Bog turtles weigh 1 pound, grow no longer than a pencil and spend much of their lives hidden in the mud feeding on slugs, seeds and young rodents.
But in the battle between development and nature, the relatively unknown reptiles are heavyweights.
Since it was declared a threatened species in 1997, the bog turtle has held up construction of bypasses, highways, a dam and retail complexes on the East Coast.
In Maryland, 18 turtles found in wetlands near Hampstead in Carroll County will delay a proposed $35 million bypass that has been in the works since the 1960s.
Some Carroll politicians and residents question whether the turtles should hold up a road that would benefit 16,000 drivers each day.
"You can't stop progress for a turtle. It takes 30 to 40 minutes to get through town," said Brenda Thorn, owner of Queen's Collectibles, an antiques and wooden furniture shop on Main Street in Hampstead. "I can't see what function they have in our society. We don't eat them."
That could change. Residents have grumbled that one solution to the bog turtle problem might be an order of soup. Others have quietly hoped that someone will sell the rare turtles on the black market, where they have fetched up to $2,000 apiece.
"It's ridiculous. I think people need to speak up and say enough is enough," said Commissioner Julia Walsh Gouge, a former mayor of Hampstead. "I think environmentalists are putting human beings and safety behind the bog turtles."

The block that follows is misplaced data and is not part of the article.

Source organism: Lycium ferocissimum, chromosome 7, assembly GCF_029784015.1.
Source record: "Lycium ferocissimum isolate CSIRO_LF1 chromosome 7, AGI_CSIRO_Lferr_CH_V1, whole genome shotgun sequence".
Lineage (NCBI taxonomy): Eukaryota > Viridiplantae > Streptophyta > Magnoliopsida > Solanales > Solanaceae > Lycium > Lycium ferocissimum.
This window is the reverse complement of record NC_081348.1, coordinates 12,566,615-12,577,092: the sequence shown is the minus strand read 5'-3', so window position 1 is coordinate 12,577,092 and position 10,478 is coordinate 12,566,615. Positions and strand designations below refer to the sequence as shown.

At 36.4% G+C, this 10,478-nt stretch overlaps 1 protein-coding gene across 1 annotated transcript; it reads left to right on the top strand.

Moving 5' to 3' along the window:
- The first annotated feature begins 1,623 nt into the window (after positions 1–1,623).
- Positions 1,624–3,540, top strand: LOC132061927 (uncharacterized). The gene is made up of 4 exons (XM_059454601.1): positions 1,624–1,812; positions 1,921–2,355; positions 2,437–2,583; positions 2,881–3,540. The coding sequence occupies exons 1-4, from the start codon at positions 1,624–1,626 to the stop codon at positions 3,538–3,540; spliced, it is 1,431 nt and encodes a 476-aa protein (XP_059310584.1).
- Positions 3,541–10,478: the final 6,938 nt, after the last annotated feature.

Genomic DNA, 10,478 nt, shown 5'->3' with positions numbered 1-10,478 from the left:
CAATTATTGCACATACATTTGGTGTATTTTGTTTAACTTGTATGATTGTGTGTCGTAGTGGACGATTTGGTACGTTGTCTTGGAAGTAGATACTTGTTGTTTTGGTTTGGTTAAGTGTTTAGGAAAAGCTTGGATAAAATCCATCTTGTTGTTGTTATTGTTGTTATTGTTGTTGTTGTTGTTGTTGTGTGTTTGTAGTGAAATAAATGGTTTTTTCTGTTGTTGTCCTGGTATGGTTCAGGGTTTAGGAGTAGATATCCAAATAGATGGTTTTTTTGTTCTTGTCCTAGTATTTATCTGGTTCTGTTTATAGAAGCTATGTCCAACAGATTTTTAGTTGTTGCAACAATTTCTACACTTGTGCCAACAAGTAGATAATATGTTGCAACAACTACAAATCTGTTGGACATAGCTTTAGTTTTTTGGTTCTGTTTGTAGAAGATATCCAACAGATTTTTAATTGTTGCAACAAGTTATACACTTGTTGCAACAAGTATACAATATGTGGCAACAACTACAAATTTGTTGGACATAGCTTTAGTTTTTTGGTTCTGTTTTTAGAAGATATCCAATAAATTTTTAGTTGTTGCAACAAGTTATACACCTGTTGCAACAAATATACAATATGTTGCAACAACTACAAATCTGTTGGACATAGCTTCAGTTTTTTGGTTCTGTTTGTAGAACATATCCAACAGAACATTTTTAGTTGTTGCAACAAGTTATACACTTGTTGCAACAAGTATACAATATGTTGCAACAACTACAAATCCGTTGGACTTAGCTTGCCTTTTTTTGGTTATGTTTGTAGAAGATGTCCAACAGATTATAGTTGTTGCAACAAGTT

For many years, the reverse was true. Rapid development, the draining of wetlands and pesticides have steadily destroyed the turtles' muddy habitat. Surveys indicate that their numbers have declined about 40 percent since the early 1980s.
It is estimated that fewer than 10,000 of the turtles remain in the 12 states from Massachusetts to Georgia. Maryland is home to a third of them. The turtle, which has a brown or black shell and bright orange markings on its head, can be found in Carroll, Cecil, Baltimore and Harford counties.
If accommodations are not made for the turtle in Carroll County, one of the world's richest bog turtle habitats could be destroyed, researchers say.
Hampstead emerged in the late 18th century as a convenient stop for oxen and mules pulling loads from Baltimore to Pennsylvania.
Early residents dubbed the center of town "the great swamp" because of the marsh that occupied most of the land. They navigated through town on planks above the mud, which was an ideal habitat for bog turtles.
Hampstead's population has grown to 4,200, but it is still mainly a place on the way to someplace else. Route 30, Hampstead's Main Street, is a major artery for commuters traveling from northern Carroll County and Pennsylvania to the Baltimore region.
Talk of a bypass began in the 1960s, but disagreements over proposed alignments, land acquisition and a lack of money have prevented the project from moving off the drawing boards.
The bypass route has been realigned once for the turtle, after the first one was found on its north end by a state biologist in 1994.
When the U.S. Fish and Wildlife Service declared the turtle a threatened species, the State Highway Administration asked James Howard, a Frostburg State University biologist, to survey Hampstead's turtle population. Howard and some of his students spent six weeks searching for the small, often elusive turtles.
"We spent a lot of time on our hands and knees with our arms and shoulders buried in muck," he said.
Howard's team found 17 turtles, and each one was outfitted with a radio transmitter. Howard continues to monitor the turtles' movements to gain a better understanding of the extent of their habitat. Such information will be crucial for the turtles' survival, Howard said.